“Life passed them by, fine whiskey and cigars,
They created their own story, a map to the stars.
And you are reading it loud for others to hear:
What truly matters is to hold someone dear.”
We enter this life without knowing and we love being surprised; that’s why some of us still believe in Santa Claus, right? But once we enter a relationship, we want to be given all guarantees, as if we are buying a Tiffany jewellery. I am not in favour of taking steps into the dark or walk blindfolded, but with little information that we know about each other when entering a relationship, we can’t expect to predict how the relationship will turn out. Be honest about where you are in life and openly share your expectations with your partner. I find this exercise useful not only at the beginning of the relationship, but while transitioning at every stage of it so as to ensure not necessarily alignment but understanding. Else, it will rather be about broken expectations than broken hearts. And, in order to shift the perspective from which you see heartbreaks, although at times our hearts take a break from one another, there are other times in which we give our hearts a break in order to reflect on what has been before moving to what will be.
The more I move forward in life, the more I feel that I have more memories that pile up. Unless I let go of some that do not longer serve, I cannot make room for surprises that life has in store for me. Once having done so, I no longer resist the old, but rather welcome the new. Easier said than done. So, what keeps us from doing it? On one hand, we might still be attached to some memories (either not enough time has passed or not enough distance has come in between). On another hand, we might still resist the change of no longer having that memory with us that yet we haven’t deliberately chosen to let go of. As a highly organised person, I must tell you that going with the flow is not the easiest thing for me either. I’d rather categorize memories, arrange them by colour or even name tag them. Yet, although my planning comes with creating opportunity, letting go of control and being in the flow comes with attracting opportunity. No matter the choice, opportunity is still there.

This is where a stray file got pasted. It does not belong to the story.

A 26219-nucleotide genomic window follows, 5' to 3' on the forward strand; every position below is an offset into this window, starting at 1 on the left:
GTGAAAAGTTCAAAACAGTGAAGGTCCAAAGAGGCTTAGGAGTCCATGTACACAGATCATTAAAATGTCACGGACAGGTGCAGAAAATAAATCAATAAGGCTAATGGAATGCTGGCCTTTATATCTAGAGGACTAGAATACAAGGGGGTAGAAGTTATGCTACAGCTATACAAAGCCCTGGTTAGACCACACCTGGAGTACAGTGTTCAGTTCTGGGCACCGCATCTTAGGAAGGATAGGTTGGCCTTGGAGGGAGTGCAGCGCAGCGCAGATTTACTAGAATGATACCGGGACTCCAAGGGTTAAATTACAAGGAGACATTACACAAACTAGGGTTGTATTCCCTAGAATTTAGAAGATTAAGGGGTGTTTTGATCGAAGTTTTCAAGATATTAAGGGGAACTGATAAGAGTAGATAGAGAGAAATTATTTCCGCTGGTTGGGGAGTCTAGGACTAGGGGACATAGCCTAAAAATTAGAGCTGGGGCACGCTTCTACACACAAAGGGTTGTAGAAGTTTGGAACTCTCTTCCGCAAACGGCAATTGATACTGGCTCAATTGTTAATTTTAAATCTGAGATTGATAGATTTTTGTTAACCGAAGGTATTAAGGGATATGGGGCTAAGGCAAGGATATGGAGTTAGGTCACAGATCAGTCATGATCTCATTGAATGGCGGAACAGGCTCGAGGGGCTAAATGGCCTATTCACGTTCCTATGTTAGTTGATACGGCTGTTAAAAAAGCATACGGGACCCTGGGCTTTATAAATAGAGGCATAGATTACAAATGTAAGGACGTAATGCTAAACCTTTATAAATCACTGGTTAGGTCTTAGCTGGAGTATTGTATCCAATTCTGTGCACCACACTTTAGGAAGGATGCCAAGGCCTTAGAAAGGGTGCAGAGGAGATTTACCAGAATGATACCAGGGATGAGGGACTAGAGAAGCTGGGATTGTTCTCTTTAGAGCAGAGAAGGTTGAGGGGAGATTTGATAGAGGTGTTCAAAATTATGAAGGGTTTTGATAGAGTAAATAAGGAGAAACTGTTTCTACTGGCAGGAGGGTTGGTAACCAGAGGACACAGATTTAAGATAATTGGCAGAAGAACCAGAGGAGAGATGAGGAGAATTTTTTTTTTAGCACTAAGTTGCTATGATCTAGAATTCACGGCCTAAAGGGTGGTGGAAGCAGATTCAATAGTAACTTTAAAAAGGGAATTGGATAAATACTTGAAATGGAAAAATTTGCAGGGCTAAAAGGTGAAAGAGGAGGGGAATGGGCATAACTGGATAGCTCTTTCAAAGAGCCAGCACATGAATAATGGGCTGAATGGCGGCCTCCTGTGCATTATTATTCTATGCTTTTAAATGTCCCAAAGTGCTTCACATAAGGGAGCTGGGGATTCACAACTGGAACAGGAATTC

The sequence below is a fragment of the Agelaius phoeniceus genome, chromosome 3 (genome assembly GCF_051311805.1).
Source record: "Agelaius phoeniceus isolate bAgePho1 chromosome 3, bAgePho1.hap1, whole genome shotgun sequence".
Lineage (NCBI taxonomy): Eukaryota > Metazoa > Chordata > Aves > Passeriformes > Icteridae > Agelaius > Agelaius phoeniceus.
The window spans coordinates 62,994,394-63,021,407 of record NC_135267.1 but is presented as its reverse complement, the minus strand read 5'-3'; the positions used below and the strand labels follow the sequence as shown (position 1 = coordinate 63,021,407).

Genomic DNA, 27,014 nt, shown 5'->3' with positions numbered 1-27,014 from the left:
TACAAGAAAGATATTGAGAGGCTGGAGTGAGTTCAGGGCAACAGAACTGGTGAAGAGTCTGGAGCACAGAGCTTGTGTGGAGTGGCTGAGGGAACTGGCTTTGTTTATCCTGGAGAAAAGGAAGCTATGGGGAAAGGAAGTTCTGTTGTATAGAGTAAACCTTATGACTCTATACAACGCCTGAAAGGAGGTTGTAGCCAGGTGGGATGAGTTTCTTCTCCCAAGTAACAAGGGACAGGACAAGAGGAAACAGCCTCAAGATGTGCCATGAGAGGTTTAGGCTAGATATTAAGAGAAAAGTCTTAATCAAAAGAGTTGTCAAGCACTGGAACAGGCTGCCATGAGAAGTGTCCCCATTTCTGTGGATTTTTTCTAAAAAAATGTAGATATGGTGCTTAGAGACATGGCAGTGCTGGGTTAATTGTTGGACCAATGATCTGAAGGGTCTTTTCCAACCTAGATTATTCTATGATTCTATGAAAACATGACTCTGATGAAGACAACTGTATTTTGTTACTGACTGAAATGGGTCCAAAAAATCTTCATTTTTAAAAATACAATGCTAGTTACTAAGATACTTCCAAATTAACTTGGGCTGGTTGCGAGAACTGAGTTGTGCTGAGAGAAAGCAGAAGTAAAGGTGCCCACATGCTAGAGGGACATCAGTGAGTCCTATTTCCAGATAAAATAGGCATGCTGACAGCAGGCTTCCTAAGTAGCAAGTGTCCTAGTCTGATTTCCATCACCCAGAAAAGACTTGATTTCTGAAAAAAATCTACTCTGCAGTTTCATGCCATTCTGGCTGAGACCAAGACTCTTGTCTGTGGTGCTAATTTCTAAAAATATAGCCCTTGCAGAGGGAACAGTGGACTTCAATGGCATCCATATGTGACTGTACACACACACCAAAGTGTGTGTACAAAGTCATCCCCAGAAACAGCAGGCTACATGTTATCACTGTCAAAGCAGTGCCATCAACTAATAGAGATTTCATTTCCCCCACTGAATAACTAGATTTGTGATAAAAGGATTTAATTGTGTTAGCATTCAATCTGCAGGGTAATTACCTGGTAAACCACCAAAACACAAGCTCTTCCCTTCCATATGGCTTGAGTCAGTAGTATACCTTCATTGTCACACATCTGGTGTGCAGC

Letting go is the essence of mindfulness. First, ask yourself what are you afraid of losing. Start with the external things like possessions and appearance. Write down everything that you can think of. Next, make a list of the internal things you are afraid of losing. Examples are your reputation, status, and sense of belonging. Your fear of losing these things is probably one of the greatest sources of pain in your life. Consider how you can change your mental relationship to each of these things to enjoy and appreciate it from a space of non-attachment. In other words, enjoy it for the moment but accept that it will not always be there.
Let’s take belonging for example, which stands for identifying yourself as part of a group, while feeling secure to be your authentic-self around its members. Groups can range from family, to friends to co-workers. Although the sense of belonging is subjective, it can be cultivated through different means, such as: creating high quality interactions, creating connections with good intentions at heart, being clear on expectations. Once the sense of belonging is nurtured, it can spur productivity, boost confidence, increase engagement. On the other hand, should the sense of belonging be missing, one can feel left out, depressed, lonely. In the world wide web of relations, belonging is the driver from connection to contribution. Belonging is not necessarily about agreement, but rather about sharing differences while still feeling accepted.